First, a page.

What we found historically is that what people say they’ll do is not necessarily what they do. That’s a basic problem in marketing research. In a survey people generally say, “Yes, of course, I’d be willing to pay more for some products that treat animals better, have less chemicals, or companies that conduct fairly better practices”, but then people have budgets and families and recession hits. Maybe incomes are pinched. That’s where hard decisions have to be made. Trade-offs, right? Am I still willing to pay more for something I believe in when I can get something that may not deliver that benefit for less money? That’s really what drew my interest in researching this topic.

Q. How does this vary across countries? For many people in developing countries, this probably seems like a developed world luxury. What does your research suggest?

A. We took a look at a hundred or so studies that have been done on this and did a “meta-analysis”, a study across studies.[In our studies], we found that on average, people are willing to pay about a 16% premium for a product that has some kind of environmental benefit. Secondly, the most important benefit is a human benefit, not environment, not animal. Those are the major two findings. There is a premium, but it focuses on human benefits.

To get back to your question, we did not have enough studies across different countries to draw a conclusion there. For example, what would’ve been very interesting is to see that whether people in India are willing to pay the same premium, as, say, people in China, or the US or Europe. But because of these studies across studies, we can only use studies of the countries where the studies were done and we just haven’t done enough in those. So, our main findings are related to the price premium and the benefit.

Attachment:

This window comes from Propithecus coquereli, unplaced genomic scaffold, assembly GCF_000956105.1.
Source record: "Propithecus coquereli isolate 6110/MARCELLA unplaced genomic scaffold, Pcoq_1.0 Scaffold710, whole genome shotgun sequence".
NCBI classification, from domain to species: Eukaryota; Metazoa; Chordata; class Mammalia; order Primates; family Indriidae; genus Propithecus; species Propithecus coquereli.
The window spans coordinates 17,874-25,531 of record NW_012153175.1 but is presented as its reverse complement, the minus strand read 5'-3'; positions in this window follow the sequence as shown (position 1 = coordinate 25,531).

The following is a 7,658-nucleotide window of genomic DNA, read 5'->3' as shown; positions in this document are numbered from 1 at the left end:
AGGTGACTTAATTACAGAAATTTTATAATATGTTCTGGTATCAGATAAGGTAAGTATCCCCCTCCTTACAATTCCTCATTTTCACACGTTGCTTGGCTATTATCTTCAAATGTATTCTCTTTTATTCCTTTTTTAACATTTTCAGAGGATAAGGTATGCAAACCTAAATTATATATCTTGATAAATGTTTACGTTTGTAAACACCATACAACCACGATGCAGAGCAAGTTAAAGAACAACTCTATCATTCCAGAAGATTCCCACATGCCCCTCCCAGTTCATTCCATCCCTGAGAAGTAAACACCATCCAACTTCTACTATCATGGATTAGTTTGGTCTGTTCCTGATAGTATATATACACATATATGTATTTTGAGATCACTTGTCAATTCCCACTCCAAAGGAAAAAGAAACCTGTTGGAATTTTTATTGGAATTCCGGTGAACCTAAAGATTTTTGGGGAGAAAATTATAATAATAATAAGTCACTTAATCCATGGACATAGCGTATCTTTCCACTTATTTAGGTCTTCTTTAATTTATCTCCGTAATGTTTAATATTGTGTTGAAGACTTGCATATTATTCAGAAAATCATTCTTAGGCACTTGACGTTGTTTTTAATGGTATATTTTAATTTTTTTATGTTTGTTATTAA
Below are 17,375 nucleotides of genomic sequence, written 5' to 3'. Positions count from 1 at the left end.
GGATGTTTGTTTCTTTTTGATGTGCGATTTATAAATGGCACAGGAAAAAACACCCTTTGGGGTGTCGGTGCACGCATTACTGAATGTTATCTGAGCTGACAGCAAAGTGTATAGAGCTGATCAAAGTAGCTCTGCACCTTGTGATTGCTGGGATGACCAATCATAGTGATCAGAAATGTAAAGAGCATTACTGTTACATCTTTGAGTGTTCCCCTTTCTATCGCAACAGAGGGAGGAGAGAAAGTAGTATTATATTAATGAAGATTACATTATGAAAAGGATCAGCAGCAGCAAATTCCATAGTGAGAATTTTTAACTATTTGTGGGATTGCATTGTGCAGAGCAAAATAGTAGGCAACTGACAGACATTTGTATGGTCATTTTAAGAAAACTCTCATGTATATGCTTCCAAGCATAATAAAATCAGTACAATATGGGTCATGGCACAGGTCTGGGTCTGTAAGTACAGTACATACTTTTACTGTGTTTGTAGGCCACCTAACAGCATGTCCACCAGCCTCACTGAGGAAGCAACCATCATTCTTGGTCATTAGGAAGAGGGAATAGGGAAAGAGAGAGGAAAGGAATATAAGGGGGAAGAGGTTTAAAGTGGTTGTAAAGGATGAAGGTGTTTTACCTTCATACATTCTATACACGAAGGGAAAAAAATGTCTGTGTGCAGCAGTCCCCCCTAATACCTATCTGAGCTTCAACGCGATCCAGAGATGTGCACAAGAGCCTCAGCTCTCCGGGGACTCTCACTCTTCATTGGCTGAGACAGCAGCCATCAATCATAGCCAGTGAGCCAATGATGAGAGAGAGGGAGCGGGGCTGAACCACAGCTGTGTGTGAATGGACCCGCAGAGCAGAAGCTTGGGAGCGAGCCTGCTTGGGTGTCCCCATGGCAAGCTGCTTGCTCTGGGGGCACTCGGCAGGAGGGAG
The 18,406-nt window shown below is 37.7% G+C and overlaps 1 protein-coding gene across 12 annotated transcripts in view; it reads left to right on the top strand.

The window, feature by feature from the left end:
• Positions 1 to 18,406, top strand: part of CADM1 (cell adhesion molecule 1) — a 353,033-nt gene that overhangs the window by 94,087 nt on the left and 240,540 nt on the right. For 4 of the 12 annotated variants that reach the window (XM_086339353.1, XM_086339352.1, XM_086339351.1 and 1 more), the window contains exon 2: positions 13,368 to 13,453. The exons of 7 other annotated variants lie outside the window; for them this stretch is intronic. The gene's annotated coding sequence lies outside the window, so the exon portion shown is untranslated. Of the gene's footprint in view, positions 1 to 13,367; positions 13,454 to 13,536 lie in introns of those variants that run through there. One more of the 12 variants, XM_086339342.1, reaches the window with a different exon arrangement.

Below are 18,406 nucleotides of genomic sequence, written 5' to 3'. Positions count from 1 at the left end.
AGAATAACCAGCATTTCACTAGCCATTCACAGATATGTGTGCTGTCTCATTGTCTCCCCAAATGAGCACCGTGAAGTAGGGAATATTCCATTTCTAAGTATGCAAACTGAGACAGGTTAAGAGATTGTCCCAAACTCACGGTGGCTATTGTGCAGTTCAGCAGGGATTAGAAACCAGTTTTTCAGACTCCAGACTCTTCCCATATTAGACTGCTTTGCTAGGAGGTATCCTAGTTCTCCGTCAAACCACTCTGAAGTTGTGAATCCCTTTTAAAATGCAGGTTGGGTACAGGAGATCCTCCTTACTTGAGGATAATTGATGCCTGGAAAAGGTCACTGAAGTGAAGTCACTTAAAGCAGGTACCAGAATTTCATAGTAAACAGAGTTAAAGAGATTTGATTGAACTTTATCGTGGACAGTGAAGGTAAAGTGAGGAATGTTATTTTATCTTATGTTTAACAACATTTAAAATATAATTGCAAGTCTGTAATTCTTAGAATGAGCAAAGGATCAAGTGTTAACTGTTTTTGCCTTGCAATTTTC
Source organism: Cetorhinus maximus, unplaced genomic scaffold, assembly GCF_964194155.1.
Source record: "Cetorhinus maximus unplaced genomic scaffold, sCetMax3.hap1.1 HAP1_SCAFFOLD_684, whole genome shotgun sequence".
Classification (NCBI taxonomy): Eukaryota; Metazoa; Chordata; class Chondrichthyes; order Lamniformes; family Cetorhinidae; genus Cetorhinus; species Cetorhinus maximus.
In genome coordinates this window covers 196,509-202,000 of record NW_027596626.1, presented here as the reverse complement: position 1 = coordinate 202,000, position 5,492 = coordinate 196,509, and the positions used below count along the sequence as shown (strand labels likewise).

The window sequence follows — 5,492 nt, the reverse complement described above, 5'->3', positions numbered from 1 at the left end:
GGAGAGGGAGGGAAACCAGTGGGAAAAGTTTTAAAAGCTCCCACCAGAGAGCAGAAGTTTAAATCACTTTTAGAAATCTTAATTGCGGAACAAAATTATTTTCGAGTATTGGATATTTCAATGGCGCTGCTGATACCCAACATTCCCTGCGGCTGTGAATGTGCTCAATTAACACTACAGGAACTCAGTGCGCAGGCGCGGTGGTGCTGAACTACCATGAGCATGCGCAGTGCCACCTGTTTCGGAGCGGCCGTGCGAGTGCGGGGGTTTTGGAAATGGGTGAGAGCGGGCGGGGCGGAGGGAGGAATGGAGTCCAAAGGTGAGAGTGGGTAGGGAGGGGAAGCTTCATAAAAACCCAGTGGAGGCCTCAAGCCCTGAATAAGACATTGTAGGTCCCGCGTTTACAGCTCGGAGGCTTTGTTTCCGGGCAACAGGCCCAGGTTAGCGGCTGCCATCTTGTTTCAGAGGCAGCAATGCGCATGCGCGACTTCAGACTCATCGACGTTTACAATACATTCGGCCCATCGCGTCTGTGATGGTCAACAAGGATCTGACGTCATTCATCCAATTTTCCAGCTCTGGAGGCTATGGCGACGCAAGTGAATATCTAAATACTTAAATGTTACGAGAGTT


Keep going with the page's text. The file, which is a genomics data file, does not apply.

We found that, in fact, there is a premium that people want to pay and in addition about 60% overall people are willing to pay some positive premium. We thought that these were quite interesting results–in n particular from a company’s standpoint, where companies are thinking about what benefit to emphasize. Shall I think about emphasizing my product? The finding was that the benefit that people think about the most is the human benefit. Maybe that makes sense because it’s related to people. It tells companies that if we are developing a product, we should think about developing the product from the perspective, if we can, of emphasizing labor practices or some other aspects.

Q. One of the other very interesting findings in your research is about where the consumers will or will not pay a premium. You make a distinction between durable and non-durable products. Why do you think people are more willing to pay a premium for non-durable socially responsible products?